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What Everybody Ought to Know About Suicide

Depressed youth

By Lauren Fasig, JD, PhD (Director, APA Children, Youth, and Families Office)

Suicide touches everyone. Adults, teens, children, parents, siblings, grandparents, popular people, loners, geeks, jocks, scientists, artists, plumbers, doctors, farmworkers, soldiers, lawyers, teachers, minsters, police officers, dishwashers…everyone.

Did you know suicide is the 3rd leading cause of death in young people between the ages of 10-24? About 4,700 youth die by suicide each year (CDC, 2010). Each of these deaths could be prevented.

An array of prevention tools and programs are available, ranging from peer programs to school-based programs to mental health providers. Many schools and communities offer these resources, but parents and friends may be unaware of how to access them or even when to get involved.

Suicide is not something that we talk about freely or easily in our society. But through research we have learned a lot about suicide, including many risk factors, many protective factors, and many ways to help those who are considering suicide, those who have attempted a suicide, and family members of those who have died by suicide.

  1. Do you know about the resources in your community?

  2. Do you know when or how to help a loved one who may be considering suicide?

Join APA-President Elect Nadine Kaslow, PhD, ABPP at 9:00 am on May 15th as she talks about suicidal behavior in a Speak Up For Kids live webcast event.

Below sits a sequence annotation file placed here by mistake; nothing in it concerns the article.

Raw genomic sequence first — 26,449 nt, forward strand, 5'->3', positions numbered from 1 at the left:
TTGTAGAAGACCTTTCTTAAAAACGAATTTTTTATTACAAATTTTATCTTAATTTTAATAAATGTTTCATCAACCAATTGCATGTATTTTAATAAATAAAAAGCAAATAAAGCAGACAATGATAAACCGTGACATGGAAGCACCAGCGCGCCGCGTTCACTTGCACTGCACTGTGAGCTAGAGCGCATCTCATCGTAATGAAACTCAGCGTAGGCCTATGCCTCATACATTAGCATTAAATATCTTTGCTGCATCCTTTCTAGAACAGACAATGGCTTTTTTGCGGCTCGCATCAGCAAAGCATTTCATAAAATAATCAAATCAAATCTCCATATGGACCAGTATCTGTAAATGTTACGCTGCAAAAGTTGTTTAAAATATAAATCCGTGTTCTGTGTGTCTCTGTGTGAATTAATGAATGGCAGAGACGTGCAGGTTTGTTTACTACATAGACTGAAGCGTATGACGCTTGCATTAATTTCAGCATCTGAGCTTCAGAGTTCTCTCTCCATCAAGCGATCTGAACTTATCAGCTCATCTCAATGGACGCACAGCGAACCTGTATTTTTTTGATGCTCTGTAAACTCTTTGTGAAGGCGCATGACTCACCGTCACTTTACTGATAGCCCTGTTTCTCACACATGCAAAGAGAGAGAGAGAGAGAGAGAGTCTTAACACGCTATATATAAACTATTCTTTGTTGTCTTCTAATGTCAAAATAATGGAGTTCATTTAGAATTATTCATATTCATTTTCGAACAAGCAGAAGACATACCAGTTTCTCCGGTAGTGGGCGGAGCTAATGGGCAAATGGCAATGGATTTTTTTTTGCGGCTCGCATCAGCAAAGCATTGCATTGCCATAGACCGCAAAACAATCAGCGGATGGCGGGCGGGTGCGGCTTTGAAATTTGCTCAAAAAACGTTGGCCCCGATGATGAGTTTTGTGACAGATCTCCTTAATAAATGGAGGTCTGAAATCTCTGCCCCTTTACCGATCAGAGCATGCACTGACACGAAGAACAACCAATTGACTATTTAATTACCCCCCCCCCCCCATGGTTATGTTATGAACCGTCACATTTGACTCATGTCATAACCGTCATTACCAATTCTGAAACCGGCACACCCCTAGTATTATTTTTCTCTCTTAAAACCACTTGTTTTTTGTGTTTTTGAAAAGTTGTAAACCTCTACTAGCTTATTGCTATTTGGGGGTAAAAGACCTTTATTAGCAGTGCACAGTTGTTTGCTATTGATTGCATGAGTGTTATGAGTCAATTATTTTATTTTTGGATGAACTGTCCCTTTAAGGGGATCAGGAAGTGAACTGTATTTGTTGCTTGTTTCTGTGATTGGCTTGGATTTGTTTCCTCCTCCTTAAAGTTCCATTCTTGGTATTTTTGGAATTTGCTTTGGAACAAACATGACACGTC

In her presentation, Dr. Kaslow will address the following questions.

  1. What are the common myths about suicide in children and adolescents?

  2. If I suspect my child is feeling suicidal, what should I do?

  3. How can schools and communities work together to prevent suicide?

She will also save time at the end to answer audience questions. So, please tune in.

And if you missed the webcast, don’t worry. Speak Up for Kids will archive it for later viewing.

If you, or a loved one, are struggling with thoughts of suicide – please get help.

  1. National Suicide Prevention Lifeline:, 1-800-273-TALK (8255)

  2. The Trevor Project, a national organization providing crisis intervention and suicide prevention services to lesbian, gay, bisexual, transgender, and questioning youth:, 1-866-488-7386

For more information on suicide in children and adolescents:

  1. American Psychological Association:

  2. American Association of Suicidology:

  3. Frequently Asked Questions (FAQ) about Teen Suicide Prevention:


Centers for Disease Control and Prevention (CDC). (2010). Web-based injury statistics query and reporting system (WISQARS). Retrieved from

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